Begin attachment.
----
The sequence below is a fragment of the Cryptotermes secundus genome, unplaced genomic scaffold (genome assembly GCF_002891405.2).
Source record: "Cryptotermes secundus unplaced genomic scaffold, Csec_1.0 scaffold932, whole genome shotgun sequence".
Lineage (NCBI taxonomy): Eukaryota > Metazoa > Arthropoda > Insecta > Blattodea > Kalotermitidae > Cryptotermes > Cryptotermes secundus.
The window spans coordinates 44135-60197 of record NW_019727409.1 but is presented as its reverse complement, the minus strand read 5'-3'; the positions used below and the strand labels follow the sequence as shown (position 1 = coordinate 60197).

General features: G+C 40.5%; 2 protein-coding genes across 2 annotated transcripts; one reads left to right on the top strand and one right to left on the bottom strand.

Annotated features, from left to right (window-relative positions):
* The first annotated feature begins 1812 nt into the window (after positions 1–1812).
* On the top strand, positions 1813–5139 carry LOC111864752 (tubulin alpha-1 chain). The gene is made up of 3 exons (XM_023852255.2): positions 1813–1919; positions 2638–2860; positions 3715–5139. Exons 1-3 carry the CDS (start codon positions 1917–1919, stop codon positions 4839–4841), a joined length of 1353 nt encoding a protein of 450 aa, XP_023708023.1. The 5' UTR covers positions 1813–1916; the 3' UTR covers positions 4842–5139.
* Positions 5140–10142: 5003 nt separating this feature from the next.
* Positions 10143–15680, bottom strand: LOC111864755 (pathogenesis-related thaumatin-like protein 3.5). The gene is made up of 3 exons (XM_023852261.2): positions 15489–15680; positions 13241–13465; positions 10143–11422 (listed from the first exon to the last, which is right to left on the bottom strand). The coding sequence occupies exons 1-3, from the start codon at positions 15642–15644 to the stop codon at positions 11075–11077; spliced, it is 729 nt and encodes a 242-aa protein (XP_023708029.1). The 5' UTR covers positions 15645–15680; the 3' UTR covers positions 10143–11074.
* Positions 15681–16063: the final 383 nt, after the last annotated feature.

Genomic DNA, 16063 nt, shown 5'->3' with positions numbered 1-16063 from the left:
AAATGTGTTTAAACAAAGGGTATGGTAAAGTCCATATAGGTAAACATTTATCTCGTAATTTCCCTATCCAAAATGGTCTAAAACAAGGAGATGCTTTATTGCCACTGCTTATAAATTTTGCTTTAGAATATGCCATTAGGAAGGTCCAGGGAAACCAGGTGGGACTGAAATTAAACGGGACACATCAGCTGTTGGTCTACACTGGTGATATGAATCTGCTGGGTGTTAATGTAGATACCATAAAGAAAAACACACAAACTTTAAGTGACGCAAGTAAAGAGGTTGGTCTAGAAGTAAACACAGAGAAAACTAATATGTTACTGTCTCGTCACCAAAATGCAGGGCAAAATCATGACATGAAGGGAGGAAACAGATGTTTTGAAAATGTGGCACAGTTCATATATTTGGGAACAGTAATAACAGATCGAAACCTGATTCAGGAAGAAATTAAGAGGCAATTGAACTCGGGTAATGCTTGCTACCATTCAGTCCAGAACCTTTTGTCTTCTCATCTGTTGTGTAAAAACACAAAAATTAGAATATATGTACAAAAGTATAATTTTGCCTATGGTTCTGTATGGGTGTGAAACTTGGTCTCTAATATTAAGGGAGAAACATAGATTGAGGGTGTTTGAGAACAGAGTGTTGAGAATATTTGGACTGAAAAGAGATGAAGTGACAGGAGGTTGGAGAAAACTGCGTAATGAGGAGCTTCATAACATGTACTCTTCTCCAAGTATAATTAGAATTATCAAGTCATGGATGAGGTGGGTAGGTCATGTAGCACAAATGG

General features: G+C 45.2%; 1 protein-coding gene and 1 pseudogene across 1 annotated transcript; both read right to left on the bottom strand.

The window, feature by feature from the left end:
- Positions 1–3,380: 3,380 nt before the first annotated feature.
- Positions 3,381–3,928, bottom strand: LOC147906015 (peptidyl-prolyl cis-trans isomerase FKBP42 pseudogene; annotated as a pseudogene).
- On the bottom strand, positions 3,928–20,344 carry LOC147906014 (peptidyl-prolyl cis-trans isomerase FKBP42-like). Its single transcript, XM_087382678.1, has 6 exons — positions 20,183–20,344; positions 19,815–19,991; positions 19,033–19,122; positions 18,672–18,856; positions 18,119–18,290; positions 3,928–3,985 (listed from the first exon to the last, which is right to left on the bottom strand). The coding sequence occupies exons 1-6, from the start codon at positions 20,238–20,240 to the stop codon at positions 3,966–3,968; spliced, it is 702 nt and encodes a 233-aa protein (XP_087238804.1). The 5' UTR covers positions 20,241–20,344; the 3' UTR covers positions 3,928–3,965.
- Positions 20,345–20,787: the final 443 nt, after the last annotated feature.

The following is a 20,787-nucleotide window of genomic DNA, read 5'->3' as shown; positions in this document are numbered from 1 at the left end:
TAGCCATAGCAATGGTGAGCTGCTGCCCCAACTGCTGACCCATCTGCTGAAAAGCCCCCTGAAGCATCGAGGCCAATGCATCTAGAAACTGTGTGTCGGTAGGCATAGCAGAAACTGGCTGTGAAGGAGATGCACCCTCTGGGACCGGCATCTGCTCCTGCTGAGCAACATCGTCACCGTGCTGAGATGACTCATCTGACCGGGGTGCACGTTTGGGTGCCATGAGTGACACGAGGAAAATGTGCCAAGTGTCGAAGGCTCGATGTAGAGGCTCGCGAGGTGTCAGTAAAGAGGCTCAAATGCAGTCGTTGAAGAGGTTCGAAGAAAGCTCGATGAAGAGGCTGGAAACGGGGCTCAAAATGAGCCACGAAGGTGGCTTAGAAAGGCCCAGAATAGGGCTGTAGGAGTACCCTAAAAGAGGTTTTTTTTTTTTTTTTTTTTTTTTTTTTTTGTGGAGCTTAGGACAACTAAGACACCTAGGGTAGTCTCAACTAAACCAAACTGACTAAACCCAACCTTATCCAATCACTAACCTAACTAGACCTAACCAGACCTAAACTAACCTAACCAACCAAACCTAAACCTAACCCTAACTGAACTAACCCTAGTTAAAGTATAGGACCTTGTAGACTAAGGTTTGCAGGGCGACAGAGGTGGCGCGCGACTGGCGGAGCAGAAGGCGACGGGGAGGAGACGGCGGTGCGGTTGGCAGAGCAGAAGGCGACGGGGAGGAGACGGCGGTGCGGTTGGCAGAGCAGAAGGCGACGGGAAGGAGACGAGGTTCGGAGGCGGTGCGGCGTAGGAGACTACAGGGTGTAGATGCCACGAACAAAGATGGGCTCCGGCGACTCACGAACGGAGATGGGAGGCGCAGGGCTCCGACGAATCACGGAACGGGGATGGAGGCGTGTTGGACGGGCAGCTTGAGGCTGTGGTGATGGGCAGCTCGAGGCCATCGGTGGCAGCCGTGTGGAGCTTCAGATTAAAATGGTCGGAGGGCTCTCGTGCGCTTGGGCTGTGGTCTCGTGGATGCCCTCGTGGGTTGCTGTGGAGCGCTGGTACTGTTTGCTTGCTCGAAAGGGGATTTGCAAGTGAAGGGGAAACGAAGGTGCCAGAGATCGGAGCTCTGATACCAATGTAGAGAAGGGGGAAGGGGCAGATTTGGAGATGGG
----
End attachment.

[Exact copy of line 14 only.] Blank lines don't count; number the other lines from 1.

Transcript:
General features: G+C 45.2%; 1 protein-coding gene and 1 pseudogene across 1 annotated transcript; both read right to left on the bottom strand.